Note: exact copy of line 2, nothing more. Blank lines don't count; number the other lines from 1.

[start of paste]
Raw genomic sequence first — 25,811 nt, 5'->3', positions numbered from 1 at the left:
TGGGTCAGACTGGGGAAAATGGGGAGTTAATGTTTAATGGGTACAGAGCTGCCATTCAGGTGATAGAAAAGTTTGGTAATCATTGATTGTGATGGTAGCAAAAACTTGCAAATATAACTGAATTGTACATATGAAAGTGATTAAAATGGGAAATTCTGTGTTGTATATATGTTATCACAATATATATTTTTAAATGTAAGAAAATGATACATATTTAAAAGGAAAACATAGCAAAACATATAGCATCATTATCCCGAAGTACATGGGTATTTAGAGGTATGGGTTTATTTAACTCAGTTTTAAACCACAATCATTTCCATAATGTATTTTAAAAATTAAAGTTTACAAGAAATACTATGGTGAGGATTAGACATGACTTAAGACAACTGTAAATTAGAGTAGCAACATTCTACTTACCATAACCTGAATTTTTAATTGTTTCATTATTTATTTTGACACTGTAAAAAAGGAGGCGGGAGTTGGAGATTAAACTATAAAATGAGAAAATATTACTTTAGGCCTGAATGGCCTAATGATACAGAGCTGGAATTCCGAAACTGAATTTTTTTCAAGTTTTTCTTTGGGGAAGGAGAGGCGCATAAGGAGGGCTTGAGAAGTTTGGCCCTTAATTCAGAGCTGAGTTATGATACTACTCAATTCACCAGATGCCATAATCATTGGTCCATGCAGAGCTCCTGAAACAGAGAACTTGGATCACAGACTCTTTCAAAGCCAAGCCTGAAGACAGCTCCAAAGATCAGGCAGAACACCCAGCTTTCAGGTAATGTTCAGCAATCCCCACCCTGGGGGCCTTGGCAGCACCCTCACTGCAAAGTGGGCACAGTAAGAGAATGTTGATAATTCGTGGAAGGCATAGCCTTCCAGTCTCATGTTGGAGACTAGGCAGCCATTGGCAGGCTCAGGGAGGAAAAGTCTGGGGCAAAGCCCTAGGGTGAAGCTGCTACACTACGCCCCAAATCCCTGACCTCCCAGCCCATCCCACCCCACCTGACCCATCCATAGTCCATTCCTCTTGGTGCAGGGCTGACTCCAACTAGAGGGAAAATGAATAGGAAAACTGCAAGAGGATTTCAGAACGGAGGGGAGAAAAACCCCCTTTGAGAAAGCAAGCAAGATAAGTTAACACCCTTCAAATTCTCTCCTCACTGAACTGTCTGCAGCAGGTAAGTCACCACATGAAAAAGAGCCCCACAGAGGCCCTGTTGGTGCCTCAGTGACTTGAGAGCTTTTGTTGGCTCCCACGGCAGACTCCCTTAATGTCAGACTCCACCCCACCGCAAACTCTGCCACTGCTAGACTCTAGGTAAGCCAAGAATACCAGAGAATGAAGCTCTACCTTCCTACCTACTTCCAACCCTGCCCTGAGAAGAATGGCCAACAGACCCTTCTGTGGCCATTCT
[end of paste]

TGGGTCAGACTGGGGAAAATGGGGAGTTAATGTTTAATGGGTACAGAGCTGCCATTCAGGTGATAGAAAAGTTTGGTAATCATTGATTGTGATGGTAGCAAAAACTTGCAAATATAACTGAATTGTACATATGAAAGTGATTAAAATGGGAAATTCTGTGTTGTATATATGTTATCACAATATATATTTTTAAATGTAAGAAAATGATACATATTTAAAAGGAAAACATAGCAAAACATATAGCATCATTATCCCGAAGTACATGGGTATTTAGAGGTATGGGTTTATTTAACTCAGTTTTAAACCACAATCATTTCCATAATGTATTTTAAAAATTAAAGTTTACAAGAAATACTATGGTGAGGATTAGACATGACTTAAGACAACTGTAAATTAGAGTAGCAACATTCTACTTACCATAACCTGAATTTTTAATTGTTTCATTATTTATTTTGACACTGTAAAAAAGGAGGCGGGAGTTGGAGATTAAACTATAAAATGAGAAAATATTACTTTAGGCCTGAATGGCCTAATGATACAGAGCTGGAATTCCGAAACTGAATTTTTTTCAAGTTTTTCTTTGGGGAAGGAGAGGCGCATAAGGAGGGCTTGAGAAGTTTGGCCCTTAATTCAGAGCTGAGTTATGATACTACTCAATTCACCAGATGCCATAATCATTGGTCCATGCAGAGCTCCTGAAACAGAGAACTTGGATCACAGACTCTTTCAAAGCCAAGCCTGAAGACAGCTCCAAAGATCAGGCAGAACACCCAGCTTTCAGGTAATGTTCAGCAATCCCCACCCTGGGGGCCTTGGCAGCACCCTCACTGCAAAGTGGGCACAGTAAGAGAATGTTGATAATTCGTGGAAGGCATAGCCTTCCAGTCTCATGTTGGAGACTAGGCAGCCATTGGCAGGCTCAGGGAGGAAAAGTCTGGGGCAAAGCCCTAGGGTGAAGCTGCTACACTACGCCCCAAATCCCTGACCTCCCAGCCCATCCCACCCCACCTGACCCATCCATAGTCCATTCCTCTTGGTGCAGGGCTGACTCCAACTAGAGGGAAAATGAATAGGAAAACTGCAAGAGGATTTCAGAACGGAGGGGAGAAAAACCCCCTTTGAGAAAGCAAGCAAGATAAGTTAACACCCTTCAAATTCTCTCCTCACTGAACTGTCTGCAGCAGGTAAGTCACCACATGAAAAAGAGCCCCACAGAGGCCCTGTTGGTGCCTCAGTGACTTGAGAGCTTTTGTTGGCTCCCACGGCAGACTCCCTTAATGTCAGACTCCACCCCACCGCAAACTCTGCCACTGCTAGACTCTAGGTAAGCCAAGAATACCAGAGAATGAAGCTCTACCTTCCTACCTACTTCCAACCCTGCCCTGAGAAGAATGGCCAACAGACCCTTCTGTGGCCATTCT